Children threatened by huge cuts to services in early House budget plans
We’re speaking out this week against appalling new budget plans coming from the U.S. House of Representatives. Asked to lower their spending to draconian levels, House committees have been planning for massive cuts to programs children rely on for health services, food assistance and other vital aid.
One House committee plans to permanently repeal the Social Services Block Grant, eliminating $1.7 billion in support for daycare, adoption, protective services and more. That plan, from the powerful House Ways and Means Committee, would also effectively exclude immigrants from collecting the Child Tax Credit, which helps working families with the costs of raising children. Subsidies that would help low-income families afford health coverage are also in danger.
Food stamps is likewise targeted with ghastly cuts. The House Agriculture Committee released its plan last week to cut around $36 billion from food stamps, which some estimate would mean 2 million kicked off the rolls. Considering that half of all food stamps recipients are children, this plan is very callous indeed. Moreover, because school feeding programs use food stamp enrollment for acceptance, some 280,000 children stand to lose access to things like free and reduced-price lunch, too.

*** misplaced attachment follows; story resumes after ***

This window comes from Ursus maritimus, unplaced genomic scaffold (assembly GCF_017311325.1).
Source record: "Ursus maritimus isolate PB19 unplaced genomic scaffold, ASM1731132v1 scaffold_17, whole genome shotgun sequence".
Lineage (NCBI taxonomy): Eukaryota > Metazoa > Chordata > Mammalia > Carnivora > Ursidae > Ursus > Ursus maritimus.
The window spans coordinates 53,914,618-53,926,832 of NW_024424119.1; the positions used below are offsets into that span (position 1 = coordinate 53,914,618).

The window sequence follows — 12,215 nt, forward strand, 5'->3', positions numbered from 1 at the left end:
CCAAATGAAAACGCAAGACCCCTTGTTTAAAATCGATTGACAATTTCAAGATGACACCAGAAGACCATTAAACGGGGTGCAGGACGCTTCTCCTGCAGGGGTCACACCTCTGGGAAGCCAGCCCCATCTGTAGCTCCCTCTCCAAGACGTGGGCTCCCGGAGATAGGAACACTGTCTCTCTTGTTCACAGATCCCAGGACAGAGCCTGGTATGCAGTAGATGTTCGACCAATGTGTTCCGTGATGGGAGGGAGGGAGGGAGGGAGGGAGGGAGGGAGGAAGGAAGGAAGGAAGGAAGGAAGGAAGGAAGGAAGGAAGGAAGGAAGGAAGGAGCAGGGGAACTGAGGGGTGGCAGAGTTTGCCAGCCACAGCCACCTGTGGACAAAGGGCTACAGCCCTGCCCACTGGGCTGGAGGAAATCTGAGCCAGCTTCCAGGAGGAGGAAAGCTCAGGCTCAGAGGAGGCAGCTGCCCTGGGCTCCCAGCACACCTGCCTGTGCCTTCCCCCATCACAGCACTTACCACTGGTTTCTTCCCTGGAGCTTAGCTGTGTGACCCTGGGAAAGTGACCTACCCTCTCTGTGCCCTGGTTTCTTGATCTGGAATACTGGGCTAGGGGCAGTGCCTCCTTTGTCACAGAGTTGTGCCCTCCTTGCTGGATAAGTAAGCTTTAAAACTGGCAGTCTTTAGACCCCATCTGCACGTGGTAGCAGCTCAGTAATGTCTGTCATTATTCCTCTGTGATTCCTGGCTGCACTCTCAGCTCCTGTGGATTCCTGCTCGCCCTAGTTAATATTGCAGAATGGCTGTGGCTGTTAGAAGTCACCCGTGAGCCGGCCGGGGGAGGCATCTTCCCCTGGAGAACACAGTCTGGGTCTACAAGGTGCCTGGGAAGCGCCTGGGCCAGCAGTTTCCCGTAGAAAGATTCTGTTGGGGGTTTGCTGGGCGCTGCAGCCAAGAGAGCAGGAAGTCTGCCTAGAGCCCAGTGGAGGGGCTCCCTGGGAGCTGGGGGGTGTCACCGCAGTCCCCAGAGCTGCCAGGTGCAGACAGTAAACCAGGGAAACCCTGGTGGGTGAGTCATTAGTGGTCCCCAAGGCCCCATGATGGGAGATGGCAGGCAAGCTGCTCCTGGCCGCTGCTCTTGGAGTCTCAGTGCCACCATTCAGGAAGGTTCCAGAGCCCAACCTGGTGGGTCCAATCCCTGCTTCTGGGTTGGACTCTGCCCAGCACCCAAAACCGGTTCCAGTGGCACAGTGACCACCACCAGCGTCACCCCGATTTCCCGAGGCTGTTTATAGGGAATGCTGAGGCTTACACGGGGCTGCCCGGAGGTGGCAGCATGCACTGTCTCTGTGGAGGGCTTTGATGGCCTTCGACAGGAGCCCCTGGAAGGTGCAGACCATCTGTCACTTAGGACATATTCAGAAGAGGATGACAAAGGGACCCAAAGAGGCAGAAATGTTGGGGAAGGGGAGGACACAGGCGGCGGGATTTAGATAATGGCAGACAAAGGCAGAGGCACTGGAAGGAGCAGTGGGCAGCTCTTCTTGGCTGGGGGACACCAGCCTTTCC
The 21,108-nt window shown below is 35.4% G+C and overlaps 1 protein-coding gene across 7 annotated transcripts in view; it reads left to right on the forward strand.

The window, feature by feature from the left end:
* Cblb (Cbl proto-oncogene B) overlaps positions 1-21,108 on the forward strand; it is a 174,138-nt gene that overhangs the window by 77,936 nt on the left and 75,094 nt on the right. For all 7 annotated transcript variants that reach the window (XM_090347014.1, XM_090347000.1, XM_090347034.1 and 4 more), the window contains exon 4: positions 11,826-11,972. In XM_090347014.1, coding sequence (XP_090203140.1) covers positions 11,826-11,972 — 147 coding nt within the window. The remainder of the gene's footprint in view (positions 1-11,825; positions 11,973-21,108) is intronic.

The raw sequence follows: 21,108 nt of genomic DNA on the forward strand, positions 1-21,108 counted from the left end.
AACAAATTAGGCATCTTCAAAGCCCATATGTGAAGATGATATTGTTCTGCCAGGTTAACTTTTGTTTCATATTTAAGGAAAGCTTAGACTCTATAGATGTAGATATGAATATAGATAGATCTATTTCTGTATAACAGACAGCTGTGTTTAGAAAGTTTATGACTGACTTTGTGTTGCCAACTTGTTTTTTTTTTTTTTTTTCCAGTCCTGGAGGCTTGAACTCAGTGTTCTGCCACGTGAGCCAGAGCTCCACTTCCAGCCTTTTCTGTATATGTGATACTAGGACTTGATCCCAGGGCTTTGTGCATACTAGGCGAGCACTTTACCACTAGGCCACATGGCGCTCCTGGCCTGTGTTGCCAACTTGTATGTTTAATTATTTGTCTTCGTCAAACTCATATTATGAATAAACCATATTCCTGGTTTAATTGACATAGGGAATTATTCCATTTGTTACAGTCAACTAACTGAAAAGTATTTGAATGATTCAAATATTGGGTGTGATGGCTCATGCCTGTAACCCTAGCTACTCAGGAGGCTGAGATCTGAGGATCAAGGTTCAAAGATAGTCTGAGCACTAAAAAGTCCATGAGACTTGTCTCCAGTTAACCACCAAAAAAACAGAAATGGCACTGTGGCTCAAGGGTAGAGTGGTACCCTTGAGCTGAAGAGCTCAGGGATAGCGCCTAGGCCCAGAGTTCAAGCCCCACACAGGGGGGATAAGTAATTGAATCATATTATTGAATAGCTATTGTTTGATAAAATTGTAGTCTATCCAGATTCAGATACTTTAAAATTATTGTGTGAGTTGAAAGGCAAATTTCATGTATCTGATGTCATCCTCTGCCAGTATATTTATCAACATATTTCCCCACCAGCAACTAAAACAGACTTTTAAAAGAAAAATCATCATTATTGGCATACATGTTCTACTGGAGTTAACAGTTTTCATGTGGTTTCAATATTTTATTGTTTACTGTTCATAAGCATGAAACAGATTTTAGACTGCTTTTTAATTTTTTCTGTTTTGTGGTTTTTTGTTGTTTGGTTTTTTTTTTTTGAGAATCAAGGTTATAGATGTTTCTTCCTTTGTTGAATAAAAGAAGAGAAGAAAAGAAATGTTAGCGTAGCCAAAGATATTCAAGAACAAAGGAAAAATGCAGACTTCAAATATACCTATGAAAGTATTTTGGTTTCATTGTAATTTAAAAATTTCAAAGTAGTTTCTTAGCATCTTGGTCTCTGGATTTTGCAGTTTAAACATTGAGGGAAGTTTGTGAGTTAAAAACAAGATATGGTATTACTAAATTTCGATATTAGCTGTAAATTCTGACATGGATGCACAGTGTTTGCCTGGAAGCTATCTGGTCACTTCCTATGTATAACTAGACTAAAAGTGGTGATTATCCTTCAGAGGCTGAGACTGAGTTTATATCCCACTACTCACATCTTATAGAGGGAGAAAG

The House budget resolution asks six committees — Agriculture, Energy and Commerce, Financial Services, Judiciary, Oversight and Government Reform, and Ways and Means – to find a total of $261 billion in cuts to mandatory programs over 10 years, with each committee given a specific target. They will submit their recommendations for the cuts to the Budget Committee by April 27.
The House Budget Committee will then compile the recommendations into a “reconciliation” bill, which the House will probably consider in the next few weeks. The reconciliation process (which you may remember hearing about when it was used to pass health reform in 2010) allows these House policymakers to make cuts even lower than what was agreed to in the deal that ended the federal budget standoff of last fall (the Budget Control Act).
Both the House and Senate must adopt a budget resolution containing reconciliation instructions for that to work, though. Senate Majority Leader Harry Reid (D-Nev) has already said he won’t bring a budget resolution to the floor this year. So these proposed House cuts will likely go nowhere, and the normal budget cuts mandated by the Budget Control Act will carry Congress through the rest of the year.